Of the world’s 1 billion plus poor, seventy-five percent live in rural areas and most of these people depend on agriculture to survive. Enhancing farmers’ and agricultural workers’ livelihoods is therefore a key element in addressing global poverty. While farmers are faced by many problems, three are regularly cited as amongst the most important, namely: 1) access to credit, 2) access to better market prices, and 3) access to credible, relevant information.
In terms of information access, there has been increasing attention given to the potential of Information Communication Technology (ICT) to better connect farmers with the information they need. ICT has the capacity to dramatically expand communication between people and to improve access to information (and money). The question has been how can this promise of ICT be realistically harnessed to help the world’s rural agricultural poor?
Since the birth of the internet in 1994 and the dramatic spread of cell phones from the mid-1980s on, many “ICT for Agriculture” (commonly referred to as ICT4Ag) activities have been initiated and many are tracked on webportals such as www.e-agriculture.org or http://ictupdate.cta.int. Many ICT4AG initiatives have seemingly oversold themselves in terms of success or they ceased as soon as project funding dried up. Despite these many apparent false starts, there is a growing body of experience providing lessons on factors required for successful ICT applications in agricultural extension and on how ICT can lead to beneficial behavior change amongst poor farmers.
Of the various ICT options, the expansion in internet access and the growth in the availability of mobile devices (especially cell phones) drives much of the optimism for ICT applications in extension. Related to the growth in cell phones are the interesting partnerships beginning to emerge between the cell phone companies (or MNO's - mobile network operators) and the emergence of suites of services. For example, financial services, such as mobile money, may also have associated service options to access market information and even agricultural (farming) information. In fact, the bundling of services was suggested by some of those interviewed as perhaps the only way for pay-for-services cell phone initiatives to successfully provide agriculture information. Related to this, recent feedback from a number of cell phone service providers suggests that providing agricultural information as a stand-alone pay for service is unlikely to be sustainable.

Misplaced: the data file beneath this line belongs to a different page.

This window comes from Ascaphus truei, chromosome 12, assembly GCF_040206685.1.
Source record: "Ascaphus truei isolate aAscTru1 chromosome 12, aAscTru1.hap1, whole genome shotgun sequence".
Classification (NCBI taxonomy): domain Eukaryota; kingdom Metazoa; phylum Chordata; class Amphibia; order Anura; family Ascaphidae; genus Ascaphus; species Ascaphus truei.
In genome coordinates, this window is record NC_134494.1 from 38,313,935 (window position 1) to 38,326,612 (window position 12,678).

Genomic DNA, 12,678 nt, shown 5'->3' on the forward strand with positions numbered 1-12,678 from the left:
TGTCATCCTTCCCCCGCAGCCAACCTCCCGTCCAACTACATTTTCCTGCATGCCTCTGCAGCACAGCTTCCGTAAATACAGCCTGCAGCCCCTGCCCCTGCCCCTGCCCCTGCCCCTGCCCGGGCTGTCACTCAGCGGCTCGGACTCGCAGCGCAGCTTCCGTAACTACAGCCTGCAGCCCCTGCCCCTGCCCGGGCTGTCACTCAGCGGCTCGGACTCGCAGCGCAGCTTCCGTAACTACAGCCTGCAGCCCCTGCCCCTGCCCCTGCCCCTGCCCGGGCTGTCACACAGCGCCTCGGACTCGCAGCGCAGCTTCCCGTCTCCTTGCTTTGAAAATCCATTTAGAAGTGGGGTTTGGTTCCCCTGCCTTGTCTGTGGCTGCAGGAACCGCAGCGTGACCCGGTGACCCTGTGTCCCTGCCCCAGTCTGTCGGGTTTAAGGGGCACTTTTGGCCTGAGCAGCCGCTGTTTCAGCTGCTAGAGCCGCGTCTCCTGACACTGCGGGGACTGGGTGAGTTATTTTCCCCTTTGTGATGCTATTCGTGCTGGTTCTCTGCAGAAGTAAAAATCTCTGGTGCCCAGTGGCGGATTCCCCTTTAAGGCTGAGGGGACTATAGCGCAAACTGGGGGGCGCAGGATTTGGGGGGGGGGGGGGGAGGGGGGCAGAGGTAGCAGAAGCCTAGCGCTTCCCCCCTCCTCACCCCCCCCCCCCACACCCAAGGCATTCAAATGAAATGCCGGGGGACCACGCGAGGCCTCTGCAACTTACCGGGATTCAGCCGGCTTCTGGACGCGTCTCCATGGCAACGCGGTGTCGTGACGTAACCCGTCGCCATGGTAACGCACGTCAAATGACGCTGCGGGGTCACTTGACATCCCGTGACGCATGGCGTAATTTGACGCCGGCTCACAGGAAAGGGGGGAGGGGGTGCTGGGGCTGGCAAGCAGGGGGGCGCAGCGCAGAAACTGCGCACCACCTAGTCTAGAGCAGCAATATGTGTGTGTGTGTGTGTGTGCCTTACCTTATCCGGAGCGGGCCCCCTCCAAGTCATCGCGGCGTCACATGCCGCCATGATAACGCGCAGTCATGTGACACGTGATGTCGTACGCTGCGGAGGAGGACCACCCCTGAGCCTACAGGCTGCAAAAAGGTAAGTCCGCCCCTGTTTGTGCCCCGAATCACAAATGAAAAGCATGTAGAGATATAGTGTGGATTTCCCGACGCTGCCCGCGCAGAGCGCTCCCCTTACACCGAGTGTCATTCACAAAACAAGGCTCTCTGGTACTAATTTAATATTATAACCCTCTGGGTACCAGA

Methodology. This paper looked not just at how to provide information but how to use ICT to provide information in order to facilitate behavior change. To do this, we looked at lessons learned from health, business, advertising and agriculture. In addition, we compiled lessons learned from various ICT for Development (ICT4D) reports (Appendix 1). Based on these studies, conversations and reviews, we drew out principles and then as a further check had leading members of various organizations review them against their ICT in Ag implementation strategies. As a result, we feel we have identified a robust set of principles.